More Women Are Financially Included in India Than Ever Before
India’s Pradhan Mantri Jan Dhan Yojana (PMJDY) programme has brought more individuals into the formal financial fold than any other inclusion-related intervention attempted to date. The level of financial inclusion among Indian adults increased by 20% between 2014 and 2015, an unparalleled rate of growth across the eight countries tracked by InterMedia’s Financial Inclusion Insights (FII) research programme.
FII data suggests that PMJDY has contributed to equalising financial inclusion across demographics groups. Particularly encouraging, PMJDY is facilitating greater financial inclusion for the traditionally under-banked segments of Indian society – those living below the poverty line, those in rural areas and women. Due in large part to PMJDY, the rate of financial inclusion for Indian women, for example, increased by 24% between 2014 and 2015, compared with an increase of 14% among men. Despite not explicitly targeting women, it’s evident that PMJDY was particularly impactful for enabling women’s ability to access financial services.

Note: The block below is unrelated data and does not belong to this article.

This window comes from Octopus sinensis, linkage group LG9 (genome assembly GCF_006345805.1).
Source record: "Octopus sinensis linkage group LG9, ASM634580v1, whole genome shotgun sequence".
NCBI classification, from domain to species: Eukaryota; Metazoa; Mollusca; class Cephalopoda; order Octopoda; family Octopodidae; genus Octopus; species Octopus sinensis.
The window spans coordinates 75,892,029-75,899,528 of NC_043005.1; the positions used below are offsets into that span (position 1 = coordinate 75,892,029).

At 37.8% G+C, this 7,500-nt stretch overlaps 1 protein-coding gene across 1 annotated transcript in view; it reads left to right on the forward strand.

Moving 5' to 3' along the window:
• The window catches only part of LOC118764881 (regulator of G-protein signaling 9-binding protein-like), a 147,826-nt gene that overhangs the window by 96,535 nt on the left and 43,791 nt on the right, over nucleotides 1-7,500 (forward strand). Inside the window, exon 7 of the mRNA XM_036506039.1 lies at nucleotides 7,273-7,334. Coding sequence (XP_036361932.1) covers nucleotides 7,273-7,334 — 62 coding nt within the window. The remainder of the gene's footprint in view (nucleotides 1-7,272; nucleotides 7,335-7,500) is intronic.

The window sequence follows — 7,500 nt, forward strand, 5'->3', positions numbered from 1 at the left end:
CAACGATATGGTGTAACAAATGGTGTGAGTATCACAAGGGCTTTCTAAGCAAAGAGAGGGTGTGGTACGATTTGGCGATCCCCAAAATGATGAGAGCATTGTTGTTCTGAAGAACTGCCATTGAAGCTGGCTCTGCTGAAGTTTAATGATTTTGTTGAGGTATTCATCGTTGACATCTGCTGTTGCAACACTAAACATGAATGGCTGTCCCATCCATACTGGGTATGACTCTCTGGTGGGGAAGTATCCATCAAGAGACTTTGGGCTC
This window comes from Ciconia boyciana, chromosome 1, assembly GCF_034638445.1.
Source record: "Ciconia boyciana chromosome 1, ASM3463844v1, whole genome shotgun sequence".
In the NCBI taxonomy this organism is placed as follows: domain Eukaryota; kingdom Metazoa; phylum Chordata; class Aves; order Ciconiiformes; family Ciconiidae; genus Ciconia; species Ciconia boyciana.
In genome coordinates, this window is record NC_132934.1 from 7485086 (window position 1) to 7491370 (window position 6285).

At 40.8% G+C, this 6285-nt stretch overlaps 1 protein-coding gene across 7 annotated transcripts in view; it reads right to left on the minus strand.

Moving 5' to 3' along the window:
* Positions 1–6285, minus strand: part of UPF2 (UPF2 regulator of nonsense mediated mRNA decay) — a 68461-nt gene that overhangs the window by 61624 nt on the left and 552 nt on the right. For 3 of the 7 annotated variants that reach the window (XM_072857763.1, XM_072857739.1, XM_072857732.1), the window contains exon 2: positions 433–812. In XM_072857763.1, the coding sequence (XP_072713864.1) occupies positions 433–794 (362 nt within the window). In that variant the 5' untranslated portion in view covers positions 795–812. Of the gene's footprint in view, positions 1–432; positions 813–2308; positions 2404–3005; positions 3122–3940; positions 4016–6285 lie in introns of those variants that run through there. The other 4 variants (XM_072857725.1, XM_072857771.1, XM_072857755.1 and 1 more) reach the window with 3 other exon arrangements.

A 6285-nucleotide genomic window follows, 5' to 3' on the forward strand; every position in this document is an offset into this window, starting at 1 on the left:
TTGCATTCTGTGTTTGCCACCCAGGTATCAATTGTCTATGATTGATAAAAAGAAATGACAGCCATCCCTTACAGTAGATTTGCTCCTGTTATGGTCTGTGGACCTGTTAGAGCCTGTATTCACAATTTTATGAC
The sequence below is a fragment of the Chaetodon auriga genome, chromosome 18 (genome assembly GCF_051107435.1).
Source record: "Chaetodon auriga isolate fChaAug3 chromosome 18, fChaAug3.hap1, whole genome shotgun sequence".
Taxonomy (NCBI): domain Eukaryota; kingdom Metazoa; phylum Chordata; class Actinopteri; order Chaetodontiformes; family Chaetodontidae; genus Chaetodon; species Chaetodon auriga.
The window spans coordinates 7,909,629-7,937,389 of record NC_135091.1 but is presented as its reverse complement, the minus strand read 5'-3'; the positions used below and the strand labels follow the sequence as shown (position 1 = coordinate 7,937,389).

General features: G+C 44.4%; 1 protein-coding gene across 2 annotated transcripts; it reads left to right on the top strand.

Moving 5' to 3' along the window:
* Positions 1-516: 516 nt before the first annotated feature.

There are several possible explanations for this trend. One is that women’s level of financial inclusion started from a relatively lower base (in 2013 prior to the start of PMJDY, 39% of women had bank accounts compared with 55% of men). Thus, there was simply more room for growth among women. It is also likely that by requiring banks to provide accounts with attractive features, such as a zero minimum balance and an overdraft facility, and advertising the existence of those accounts, the program lowered social barriers to account access, which disproportionately affected women. As women were informed they had a right to a bank account that was within their financial reach, many women decided to open accounts.